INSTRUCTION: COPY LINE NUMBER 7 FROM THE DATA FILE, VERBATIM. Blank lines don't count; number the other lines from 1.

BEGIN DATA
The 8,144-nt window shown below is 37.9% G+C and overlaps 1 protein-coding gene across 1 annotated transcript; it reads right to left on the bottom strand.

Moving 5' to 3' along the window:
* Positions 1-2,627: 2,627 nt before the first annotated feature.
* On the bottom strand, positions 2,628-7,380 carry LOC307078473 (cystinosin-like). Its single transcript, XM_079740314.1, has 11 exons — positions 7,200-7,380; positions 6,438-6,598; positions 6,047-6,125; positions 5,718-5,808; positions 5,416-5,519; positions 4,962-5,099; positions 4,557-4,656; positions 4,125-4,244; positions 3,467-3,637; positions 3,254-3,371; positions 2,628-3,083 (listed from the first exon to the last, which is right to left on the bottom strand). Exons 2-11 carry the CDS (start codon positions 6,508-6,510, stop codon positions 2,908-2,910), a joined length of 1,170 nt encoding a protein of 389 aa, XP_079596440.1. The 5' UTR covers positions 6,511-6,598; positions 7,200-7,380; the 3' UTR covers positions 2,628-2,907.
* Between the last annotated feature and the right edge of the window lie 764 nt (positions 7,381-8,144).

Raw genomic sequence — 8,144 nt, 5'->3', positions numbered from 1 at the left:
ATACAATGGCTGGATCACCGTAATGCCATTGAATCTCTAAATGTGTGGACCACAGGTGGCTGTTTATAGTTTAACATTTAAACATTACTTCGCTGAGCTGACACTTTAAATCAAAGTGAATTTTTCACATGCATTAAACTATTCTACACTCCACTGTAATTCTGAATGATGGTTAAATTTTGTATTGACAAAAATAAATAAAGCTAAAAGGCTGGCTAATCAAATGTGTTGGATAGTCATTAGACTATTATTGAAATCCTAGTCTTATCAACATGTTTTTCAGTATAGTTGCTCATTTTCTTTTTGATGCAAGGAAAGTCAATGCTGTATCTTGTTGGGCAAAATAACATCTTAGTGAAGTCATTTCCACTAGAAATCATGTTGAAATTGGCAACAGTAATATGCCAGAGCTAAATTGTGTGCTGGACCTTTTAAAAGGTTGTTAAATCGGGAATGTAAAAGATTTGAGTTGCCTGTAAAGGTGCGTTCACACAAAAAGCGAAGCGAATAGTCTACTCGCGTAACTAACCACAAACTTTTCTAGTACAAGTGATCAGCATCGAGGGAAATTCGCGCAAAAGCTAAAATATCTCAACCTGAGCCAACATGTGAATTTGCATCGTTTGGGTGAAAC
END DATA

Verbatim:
ATACAATGGCTGGATCACCGTAATGCCATTGAATCTCTAAATGTGTGGACCACAGGTGGCTGTTTATAGTTTAACATTTAAACATTACTTCGCTGAGCTGACACTTTAAATCAAAGTGAATTTTTCACATGCATTAAACTATTCTACACTCCACTGTAATTCTGAATGATGGTTAAATTTTGTATTGACAAAAATAAATAAAGCTAAAAGGCTGGCTAATCAAATGTGTTGGATAGTCATTAGACTATTATTGAAATCCTAGTCTTATCAACATGTTTTTCAGTATAGTTGCTCATTTTCTTTTTGATGCAAGGAAAGTCAATGCTGTATCTTGTTGGGCAAAATAACATCTTAGTGAAGTCATTTCCACTAGAAATCATGTTGAAATTGGCAACAGTAATATGCCAGAGCTAAATTGTGTGCTGGACCTTTTAAAAGGTTGTTAAATCGGGAATGTAAAAGATTTGAGTTGCCTGTAAAGGTGCGTTCACACAAAAAGCGAAGCGAATAGTCTACTCGCGTAACTAACCACAAACTTTTCTAGTACAAGTGATCAGCATCGAGGGAAATTCGCGCAAAAGCTAAAATATCTCAACCTGAGCCAACATGTGAATTTGCATCGTTTGGGTGAAAC